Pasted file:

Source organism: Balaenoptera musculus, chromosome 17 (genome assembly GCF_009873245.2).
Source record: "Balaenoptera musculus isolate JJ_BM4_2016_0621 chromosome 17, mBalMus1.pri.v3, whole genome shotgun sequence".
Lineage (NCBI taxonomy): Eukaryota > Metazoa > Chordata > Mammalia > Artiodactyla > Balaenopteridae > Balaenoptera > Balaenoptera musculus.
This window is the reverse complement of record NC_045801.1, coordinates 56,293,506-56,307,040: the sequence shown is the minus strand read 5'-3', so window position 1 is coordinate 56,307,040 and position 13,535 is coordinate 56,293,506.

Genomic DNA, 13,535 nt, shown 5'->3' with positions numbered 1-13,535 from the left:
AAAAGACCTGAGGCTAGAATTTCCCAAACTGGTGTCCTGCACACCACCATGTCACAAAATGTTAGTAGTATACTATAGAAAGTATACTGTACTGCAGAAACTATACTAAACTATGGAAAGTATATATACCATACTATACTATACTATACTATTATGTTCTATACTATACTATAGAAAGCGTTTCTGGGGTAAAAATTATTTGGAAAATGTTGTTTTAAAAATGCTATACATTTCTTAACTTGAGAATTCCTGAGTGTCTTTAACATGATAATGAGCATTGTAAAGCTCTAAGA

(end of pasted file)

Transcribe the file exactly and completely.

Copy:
Source organism: Balaenoptera musculus, chromosome 17 (genome assembly GCF_009873245.2).
Source record: "Balaenoptera musculus isolate JJ_BM4_2016_0621 chromosome 17, mBalMus1.pri.v3, whole genome shotgun sequence".
Lineage (NCBI taxonomy): Eukaryota > Metazoa > Chordata > Mammalia > Artiodactyla > Balaenopteridae > Balaenoptera > Balaenoptera musculus.
This window is the reverse complement of record NC_045801.1, coordinates 56,293,506-56,307,040: the sequence shown is the minus strand read 5'-3', so window position 1 is coordinate 56,307,040 and position 13,535 is coordinate 56,293,506.

Genomic DNA, 13,535 nt, shown 5'->3' with positions numbered 1-13,535 from the left:
AAAAGACCTGAGGCTAGAATTTCCCAAACTGGTGTCCTGCACACCACCATGTCACAAAATGTTAGTAGTATACTATAGAAAGTATACTGTACTGCAGAAACTATACTAAACTATGGAAAGTATATATACCATACTATACTATACTATACTATTATGTTCTATACTATACTATAGAAAGCGTTTCTGGGGTAAAAATTATTTGGAAAATGTTGTTTTAAAAATGCTATACATTTCTTAACTTGAGAATTCCTGAGTGTCTTTAACATGATAATGAGCATTGTAAAGCTCTAAGA